Kĩ thuật lập trình - Lecture 3: Requirements engineering

Requirements Engineering Components Requirements and User Stories Types of Requirements Effort Estimation (Agile Methods)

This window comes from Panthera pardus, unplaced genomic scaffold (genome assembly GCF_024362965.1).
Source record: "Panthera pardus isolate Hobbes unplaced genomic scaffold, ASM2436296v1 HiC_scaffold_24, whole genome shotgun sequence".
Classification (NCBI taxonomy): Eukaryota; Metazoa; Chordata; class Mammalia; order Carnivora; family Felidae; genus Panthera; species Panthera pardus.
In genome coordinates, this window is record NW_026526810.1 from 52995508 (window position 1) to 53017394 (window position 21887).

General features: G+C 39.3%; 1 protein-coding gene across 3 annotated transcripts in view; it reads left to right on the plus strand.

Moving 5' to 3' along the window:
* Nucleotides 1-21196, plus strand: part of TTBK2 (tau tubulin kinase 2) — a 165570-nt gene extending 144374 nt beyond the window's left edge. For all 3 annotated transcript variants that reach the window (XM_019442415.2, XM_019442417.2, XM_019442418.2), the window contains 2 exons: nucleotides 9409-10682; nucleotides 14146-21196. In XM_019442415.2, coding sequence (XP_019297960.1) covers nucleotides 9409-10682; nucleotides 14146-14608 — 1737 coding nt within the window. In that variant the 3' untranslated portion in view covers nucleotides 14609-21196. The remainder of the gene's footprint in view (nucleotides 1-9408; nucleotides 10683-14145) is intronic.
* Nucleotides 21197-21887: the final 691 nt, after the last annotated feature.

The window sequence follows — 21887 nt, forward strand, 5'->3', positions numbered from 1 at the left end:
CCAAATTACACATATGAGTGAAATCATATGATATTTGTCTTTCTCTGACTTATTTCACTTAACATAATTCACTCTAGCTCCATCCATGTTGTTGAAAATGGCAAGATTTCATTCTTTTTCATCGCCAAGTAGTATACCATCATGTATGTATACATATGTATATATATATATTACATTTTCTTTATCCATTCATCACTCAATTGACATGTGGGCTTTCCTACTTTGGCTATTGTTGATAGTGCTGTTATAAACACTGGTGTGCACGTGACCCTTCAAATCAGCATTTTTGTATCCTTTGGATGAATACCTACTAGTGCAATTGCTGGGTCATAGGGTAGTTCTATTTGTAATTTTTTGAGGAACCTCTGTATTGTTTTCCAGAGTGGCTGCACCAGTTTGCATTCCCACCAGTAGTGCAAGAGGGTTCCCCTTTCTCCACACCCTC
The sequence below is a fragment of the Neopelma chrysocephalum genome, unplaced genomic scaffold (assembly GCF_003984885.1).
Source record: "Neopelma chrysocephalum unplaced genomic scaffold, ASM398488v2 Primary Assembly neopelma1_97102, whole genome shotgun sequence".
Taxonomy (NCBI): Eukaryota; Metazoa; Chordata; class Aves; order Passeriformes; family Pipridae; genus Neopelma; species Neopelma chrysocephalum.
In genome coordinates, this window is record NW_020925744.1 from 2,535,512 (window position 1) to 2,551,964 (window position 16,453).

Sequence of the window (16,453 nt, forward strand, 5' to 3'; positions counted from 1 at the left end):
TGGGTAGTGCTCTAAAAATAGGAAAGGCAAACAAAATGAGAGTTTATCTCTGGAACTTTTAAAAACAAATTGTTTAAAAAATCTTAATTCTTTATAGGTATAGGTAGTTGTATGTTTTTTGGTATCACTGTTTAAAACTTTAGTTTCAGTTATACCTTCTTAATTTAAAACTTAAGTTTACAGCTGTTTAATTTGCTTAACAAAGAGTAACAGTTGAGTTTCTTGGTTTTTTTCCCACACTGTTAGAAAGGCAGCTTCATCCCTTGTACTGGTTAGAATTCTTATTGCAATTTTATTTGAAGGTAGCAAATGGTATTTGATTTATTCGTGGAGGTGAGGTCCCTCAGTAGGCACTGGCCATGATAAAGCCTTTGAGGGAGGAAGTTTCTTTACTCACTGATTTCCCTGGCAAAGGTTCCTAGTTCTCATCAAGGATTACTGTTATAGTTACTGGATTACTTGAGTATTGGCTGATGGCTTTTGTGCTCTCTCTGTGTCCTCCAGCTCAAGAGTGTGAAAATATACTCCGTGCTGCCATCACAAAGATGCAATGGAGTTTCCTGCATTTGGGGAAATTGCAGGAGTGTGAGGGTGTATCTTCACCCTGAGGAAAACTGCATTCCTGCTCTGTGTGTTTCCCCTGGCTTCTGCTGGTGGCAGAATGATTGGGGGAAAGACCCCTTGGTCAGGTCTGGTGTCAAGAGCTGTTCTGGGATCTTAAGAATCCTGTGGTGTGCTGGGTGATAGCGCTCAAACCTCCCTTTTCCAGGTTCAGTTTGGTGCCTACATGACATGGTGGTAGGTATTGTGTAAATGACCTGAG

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Ivan MarsicRutgers UniversityLECTURE 3: Requirements Engineering*TopicsRequirements Engineering ComponentsRequirements and User Stories Types of RequirementsEffort Estimation (Agile Methods)*Requirements ProcessRequirements analysisRequirements gatheringRequirements specificationAgile Development User StoriesAspect-Oriented RequirementsObject-Oriented Analysis & DesignStructured Analysis & Design*Requirements Engineering ComponentsRequirements gathering(a.k.a. “requirements elicitation”) helps the customer to define what is required: what is to be accomplished, how the system will fit into the needs of the business, and how the system will be used on a day-to-day basisRequirements analysisrefining and modifying the gathered requirementsRequirements specificationdocumenting the system requirements in a semiformal or formal manner to ensure clarity, consistency, and completenessRequirements and SpecificationProblem domainSpecifi cationCustomerSoftware EngineerDescribesSpecifiesRequirementsProgramSoftware (Solution) domainAnalyzesDevelops*Example System RequirementsIdentifierPriorityRequirementREQ15The system shall keep the door locked at all times, unless commanded otherwise by authorized user. When the lock is disarmed, a countdown shall be initiated at the end of which the lock shall be automatically armed (if still disarmed).REQ22The system shall lock the door when commanded by pressing a dedicated button.REQ35The system shall, given a valid key code, unlock the door and activate other devices.REQ44The system should allow mistakes while entering the key code. However, to resist “dictionary attacks,” the number of allowed failed attempts shall be small, say three, after which the system will block and the alarm bell shall be sounded.REQ52The system shall maintain a history log of all attempted accesses for later review.REQ62The system should allow adding new authorized persons at runtime or removing existing ones.REQ72The system shall allow configuring the preferences for device activation when the user provides a valid key code, as well as when a burglary attempt is detected.REQ81The system should allow searching the history log by specifying one or more of these parameters: the time frame, the actor role, the door location, or the event type (unlock, lock, power failure, etc.). This function shall be available over the Web by pointing a browser to a specified URL.REQ91The system should allow filing inquiries about “suspicious” accesses. This function shall be available over the Web. Problem: Requirements prioritization. See how solved in agile methods.*User StoriesAs a tenant, I can unlock the doors to enter my apartment.user-role(benefactor)capabilitybusiness-value Similar to system requirements, but focus on the user benefits, instead on system features. Preferred tool in agile methods.*Example User StoriesIdentifierUser StorySizeST-1As an authorized person (tenant or landlord), I can keep the doors locked at all times.4 pointsST-2As an authorized person (tenant or landlord), I can lock the doors on demand.3 ptsST-3The lock should be automatically locked after a defined period of time.6 ptsST-4As an authorized person (tenant or landlord), I can unlock the doors. (Test: Allow a small number of mistakes, say three.)9 pointsST-5As a landlord, I can at runtime manage authorized persons.10 ptsST-6As an authorized person (tenant or landlord), I can view past accesses.6 ptsST-7As a tenant, I can configure the preferences for activation of various devices.6 ptsST-8As a tenant, I can file complaint about “suspicious” accesses.6 ptsDynamic Prioritization of User Stories**Types of RequirementsFunctional RequirementsNon-functional requirementsFURPS+Functionality (security), Usability, Reliability, Performance , SupportabilityOn-screen appearance requirementsOn-screen Appearance RequirementsDo not waste your time and your customer’s time by creating elaborate screen shots with many embellishments, coloring, shading, etc., that serves only to distract attention from most important aspects of the interfaceHand-drawing the proposed interface forces you to economize and focus on the most important featuresOnly when there is a consensus that a good design is reached, invest effort to prototype the interface**Tools for Requirements Eng.Tools, such as user stories and use cases, used for:Determining what exactly the user needs (“requirements analysis”)Writing a description of what system will do (“requirements specification”)Difficult to use the same tool for different tasks (analysis vs. specification)Acceptance TestsMeans of assessing that the requirements are met as expectedConducted by the customerAn acceptance test describes whether the system will pass or fail the test, given specific input valuesCannot ever guarantee 100% coverage of all usage scenarios, but systematic approach can increase the degree of coverage**Project Estimation using User Story PointsSimilar to “hedge pruning points” in the first lecturePoints assigned to individual user storiesTotal work size estimate:Total size =  points-for-story i (i = 1..N)Velocity (= productivity) estimated from experienceEstimate the work duration Project duration = Path sizeTravel velocity*Example User StoriesIdentifierUser StorySizeST-1As an authorized person (tenant or landlord), I can keep the doors locked at all times.4 pointsST-2As an authorized person (tenant or landlord), I can lock the doors on demand.3 ptsST-3The lock should be automatically locked after a defined period of time.6 ptsST-4As an authorized person (tenant or landlord), I can unlock the doors. (Test: Allow a small number of mistakes, say three.)9 pointsST-5As a landlord, I can at runtime manage authorized persons.10 ptsST-6As an authorized person (tenant or landlord), I can view past accesses.6 ptsST-7As a tenant, I can configure the preferences for activation of various devices.6 ptsST-8As a tenant, I can file complaint about “suspicious” accesses.6 pts2 points per day1 = 4 pts (2 days)2 = 7 pts (3.5 days)3 = 10 pts (5 days)4 = 3 pts (1.5 days)5 = 4 pts (2 days)6 = 2 pts (1 day)7 = 4 pts (2 days)8 = 7 pts (3.5 days)1) Prune Section 6 1 day (2pts)2) Prune Section 5 2 days (4pts)3) Prune Section 7 2 days (4pts)4) Prune Section 4 1.5 days (3p)5) Prune Section 8 3.5 days (7p)Agile Estimation of Project EffortTime2nd iterationn-th iterationEstimated completion dateItems pulled by the team into an iteration1) ST-4: Unlock 15 days (9pts)Work backlog2) ST-2: Lock 5 days (3pts)3) ST-5: Manage Users 16 days (10pts)4) ST-7: Preferences 10 days (6pts)1st iteration5) ST-6: View History 10 days (6pts)6) ST-Work items21 days5 daysList prioritized by the customerEstimated work duration*How To Combine the Part Sizes?Costs are not always additiveBut, solution (c) is not necessarily “cheaper” than (b) *Additional CostsHighway traffic-circle interchangeTraffic signs